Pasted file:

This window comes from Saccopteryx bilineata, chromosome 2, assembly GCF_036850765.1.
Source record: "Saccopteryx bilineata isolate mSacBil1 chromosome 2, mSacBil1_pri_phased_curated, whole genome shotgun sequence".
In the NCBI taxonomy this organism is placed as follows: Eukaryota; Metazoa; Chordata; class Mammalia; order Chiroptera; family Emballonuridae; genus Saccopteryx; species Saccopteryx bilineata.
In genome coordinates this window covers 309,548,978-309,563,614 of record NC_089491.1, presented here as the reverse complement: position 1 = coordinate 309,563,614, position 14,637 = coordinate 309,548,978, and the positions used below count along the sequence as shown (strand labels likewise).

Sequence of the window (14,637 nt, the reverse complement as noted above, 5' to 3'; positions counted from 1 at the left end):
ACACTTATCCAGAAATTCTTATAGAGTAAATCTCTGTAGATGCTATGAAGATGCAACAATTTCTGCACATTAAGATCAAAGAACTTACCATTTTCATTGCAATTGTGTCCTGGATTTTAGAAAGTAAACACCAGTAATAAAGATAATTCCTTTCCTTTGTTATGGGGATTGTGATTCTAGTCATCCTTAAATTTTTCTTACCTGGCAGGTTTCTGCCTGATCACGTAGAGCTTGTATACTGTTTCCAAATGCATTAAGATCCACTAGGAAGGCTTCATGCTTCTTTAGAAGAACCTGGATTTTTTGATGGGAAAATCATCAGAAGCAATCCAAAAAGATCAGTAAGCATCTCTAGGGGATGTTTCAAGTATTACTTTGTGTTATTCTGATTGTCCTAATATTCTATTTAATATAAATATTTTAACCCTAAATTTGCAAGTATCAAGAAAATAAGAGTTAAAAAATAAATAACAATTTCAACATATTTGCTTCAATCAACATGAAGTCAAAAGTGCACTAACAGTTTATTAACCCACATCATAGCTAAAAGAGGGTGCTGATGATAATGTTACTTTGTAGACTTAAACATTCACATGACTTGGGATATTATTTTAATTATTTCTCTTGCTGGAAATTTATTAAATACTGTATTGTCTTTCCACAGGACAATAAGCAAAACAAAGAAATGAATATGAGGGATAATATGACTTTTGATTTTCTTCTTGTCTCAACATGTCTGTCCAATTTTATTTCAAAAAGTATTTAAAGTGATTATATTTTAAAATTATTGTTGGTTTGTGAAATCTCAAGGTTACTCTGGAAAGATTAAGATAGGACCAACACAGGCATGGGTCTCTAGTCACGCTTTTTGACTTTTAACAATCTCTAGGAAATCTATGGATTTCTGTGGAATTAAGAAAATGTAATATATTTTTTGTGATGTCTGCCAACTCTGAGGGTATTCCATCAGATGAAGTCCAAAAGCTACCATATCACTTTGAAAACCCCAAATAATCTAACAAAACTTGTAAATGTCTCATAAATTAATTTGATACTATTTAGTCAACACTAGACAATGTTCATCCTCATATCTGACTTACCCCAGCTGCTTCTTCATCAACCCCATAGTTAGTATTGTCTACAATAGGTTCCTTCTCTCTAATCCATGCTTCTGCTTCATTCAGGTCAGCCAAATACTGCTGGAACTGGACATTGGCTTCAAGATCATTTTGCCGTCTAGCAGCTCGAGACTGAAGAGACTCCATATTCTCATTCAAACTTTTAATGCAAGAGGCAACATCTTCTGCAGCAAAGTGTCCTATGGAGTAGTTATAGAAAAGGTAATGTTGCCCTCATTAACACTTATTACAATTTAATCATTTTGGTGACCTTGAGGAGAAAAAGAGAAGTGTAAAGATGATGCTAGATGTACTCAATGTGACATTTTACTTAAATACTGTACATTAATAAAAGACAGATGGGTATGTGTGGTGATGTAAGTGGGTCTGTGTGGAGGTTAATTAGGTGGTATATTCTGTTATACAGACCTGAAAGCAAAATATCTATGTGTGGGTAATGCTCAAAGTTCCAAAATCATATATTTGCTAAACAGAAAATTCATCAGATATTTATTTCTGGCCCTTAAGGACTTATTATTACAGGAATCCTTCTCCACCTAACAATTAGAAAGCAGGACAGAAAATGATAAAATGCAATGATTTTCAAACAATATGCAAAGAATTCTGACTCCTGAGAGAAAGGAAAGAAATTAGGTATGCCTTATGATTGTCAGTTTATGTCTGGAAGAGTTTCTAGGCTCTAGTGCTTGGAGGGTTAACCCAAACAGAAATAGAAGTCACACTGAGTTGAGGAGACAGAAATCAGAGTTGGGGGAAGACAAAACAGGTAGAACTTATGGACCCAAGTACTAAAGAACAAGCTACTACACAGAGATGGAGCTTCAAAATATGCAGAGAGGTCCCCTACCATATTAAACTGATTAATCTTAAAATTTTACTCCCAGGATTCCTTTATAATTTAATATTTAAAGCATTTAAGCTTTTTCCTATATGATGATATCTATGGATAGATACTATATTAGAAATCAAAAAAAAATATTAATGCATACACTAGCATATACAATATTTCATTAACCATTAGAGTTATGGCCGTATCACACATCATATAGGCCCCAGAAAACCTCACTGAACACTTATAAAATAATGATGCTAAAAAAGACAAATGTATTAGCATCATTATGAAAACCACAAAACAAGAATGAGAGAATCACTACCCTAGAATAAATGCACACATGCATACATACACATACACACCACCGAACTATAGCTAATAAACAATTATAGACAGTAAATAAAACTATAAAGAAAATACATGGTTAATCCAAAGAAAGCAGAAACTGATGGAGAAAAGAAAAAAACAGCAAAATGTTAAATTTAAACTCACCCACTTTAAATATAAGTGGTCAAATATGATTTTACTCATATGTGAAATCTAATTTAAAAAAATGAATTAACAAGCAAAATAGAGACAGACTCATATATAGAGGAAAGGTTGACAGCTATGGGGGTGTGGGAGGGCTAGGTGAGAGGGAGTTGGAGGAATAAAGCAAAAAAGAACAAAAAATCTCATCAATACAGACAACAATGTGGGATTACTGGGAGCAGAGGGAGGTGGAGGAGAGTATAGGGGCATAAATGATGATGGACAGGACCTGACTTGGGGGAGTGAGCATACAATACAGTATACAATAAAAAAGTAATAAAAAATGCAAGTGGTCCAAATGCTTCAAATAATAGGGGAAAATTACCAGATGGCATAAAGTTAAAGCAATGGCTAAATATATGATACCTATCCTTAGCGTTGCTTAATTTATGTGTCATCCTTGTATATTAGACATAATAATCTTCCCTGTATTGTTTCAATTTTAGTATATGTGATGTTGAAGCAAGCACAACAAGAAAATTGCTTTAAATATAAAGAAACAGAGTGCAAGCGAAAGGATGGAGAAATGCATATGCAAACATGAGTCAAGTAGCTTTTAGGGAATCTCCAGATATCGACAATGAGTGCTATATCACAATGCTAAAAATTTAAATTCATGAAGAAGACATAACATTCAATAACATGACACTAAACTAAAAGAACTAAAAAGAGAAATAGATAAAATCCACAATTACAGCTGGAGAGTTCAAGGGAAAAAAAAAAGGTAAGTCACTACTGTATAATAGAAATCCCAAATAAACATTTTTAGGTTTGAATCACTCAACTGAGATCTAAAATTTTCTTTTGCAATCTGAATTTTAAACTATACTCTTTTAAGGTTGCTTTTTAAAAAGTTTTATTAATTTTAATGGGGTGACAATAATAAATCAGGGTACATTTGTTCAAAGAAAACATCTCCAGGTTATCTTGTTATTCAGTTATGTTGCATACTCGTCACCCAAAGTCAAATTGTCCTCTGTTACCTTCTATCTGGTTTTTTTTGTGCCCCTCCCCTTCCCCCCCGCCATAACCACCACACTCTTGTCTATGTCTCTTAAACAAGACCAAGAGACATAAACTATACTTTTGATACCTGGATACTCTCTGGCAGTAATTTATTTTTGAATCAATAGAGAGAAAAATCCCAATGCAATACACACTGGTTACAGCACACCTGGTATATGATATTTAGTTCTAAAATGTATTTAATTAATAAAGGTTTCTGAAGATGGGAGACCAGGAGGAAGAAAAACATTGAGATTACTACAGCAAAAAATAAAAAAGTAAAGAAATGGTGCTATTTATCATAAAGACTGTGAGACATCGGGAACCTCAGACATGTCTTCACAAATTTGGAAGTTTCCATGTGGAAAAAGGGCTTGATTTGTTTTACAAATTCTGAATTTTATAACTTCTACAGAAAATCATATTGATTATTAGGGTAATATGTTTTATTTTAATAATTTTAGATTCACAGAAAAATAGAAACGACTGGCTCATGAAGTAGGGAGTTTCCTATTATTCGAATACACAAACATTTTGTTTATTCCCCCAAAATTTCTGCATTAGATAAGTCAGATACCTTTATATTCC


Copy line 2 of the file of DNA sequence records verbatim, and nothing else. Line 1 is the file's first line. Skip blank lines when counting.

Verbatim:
Source record: "Saccopteryx bilineata isolate mSacBil1 chromosome 2, mSacBil1_pri_phased_curated, whole genome shotgun sequence".